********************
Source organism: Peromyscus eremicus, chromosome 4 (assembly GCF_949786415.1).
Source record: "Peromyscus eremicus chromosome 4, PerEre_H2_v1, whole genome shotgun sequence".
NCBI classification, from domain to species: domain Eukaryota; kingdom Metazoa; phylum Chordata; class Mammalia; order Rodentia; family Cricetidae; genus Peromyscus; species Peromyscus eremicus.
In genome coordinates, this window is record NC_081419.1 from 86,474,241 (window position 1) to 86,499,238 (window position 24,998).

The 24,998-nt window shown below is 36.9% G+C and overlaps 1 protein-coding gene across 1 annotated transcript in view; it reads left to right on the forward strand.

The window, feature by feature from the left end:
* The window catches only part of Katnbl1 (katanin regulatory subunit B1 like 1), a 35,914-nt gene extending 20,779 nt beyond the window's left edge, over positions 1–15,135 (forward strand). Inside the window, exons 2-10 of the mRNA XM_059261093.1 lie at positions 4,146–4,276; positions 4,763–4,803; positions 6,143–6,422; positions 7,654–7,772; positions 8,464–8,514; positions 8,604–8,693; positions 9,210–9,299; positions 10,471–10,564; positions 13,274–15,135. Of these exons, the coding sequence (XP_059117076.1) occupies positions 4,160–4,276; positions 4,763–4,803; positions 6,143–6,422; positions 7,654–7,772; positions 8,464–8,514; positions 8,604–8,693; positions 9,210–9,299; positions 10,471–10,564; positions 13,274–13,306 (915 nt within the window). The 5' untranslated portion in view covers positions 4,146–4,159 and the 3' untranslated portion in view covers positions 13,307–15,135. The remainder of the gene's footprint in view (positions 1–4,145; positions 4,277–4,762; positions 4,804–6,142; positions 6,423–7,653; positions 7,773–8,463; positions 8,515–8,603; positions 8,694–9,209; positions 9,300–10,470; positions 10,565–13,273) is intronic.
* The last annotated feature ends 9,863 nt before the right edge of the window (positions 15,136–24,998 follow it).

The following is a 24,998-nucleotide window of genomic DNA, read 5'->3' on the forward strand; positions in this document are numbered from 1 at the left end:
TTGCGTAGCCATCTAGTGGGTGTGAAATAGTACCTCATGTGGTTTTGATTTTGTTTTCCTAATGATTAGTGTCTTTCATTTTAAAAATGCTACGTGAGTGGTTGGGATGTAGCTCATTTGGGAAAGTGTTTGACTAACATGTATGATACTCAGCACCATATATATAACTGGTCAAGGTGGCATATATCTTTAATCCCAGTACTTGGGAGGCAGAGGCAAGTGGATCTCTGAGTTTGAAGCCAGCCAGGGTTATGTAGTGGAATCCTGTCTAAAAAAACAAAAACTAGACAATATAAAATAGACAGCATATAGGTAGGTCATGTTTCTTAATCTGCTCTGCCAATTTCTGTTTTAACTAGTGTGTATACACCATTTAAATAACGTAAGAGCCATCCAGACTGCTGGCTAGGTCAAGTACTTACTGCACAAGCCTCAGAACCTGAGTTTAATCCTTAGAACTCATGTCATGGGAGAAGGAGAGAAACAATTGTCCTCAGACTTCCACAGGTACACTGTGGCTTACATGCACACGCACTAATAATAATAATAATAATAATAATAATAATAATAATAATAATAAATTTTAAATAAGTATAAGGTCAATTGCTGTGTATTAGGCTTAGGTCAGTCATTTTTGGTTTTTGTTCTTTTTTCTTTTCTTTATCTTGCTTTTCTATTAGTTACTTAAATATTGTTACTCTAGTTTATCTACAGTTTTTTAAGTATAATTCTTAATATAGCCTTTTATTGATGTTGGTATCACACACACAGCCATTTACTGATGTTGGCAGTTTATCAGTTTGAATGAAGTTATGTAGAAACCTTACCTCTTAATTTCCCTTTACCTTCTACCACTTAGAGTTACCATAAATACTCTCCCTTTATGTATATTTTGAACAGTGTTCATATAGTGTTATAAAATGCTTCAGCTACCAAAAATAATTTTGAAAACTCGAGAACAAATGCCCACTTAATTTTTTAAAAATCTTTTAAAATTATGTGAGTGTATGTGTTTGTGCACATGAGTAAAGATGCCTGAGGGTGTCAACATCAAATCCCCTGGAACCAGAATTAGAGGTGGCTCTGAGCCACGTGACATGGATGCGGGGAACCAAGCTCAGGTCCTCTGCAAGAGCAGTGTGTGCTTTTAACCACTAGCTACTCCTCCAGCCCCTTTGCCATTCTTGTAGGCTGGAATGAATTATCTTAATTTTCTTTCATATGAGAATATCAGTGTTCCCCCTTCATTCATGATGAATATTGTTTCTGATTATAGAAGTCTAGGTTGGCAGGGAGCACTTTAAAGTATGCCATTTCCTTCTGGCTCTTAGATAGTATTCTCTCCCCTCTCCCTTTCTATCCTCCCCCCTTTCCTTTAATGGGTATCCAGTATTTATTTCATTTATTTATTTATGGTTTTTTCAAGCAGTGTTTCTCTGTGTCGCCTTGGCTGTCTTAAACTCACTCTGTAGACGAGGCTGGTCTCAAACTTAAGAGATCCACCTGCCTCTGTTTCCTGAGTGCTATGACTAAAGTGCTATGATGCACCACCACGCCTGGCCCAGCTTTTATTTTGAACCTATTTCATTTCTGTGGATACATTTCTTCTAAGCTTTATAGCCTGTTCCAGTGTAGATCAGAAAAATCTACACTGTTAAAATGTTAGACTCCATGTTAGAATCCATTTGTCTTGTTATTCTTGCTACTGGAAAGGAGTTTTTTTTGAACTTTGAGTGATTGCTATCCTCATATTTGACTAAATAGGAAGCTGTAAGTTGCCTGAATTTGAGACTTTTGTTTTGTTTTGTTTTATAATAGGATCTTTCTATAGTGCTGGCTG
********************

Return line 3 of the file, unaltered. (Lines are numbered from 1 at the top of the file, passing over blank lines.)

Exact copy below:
NCBI classification, from domain to species: domain Eukaryota; kingdom Metazoa; phylum Chordata; class Mammalia; order Rodentia; family Cricetidae; genus Peromyscus; species Peromyscus eremicus.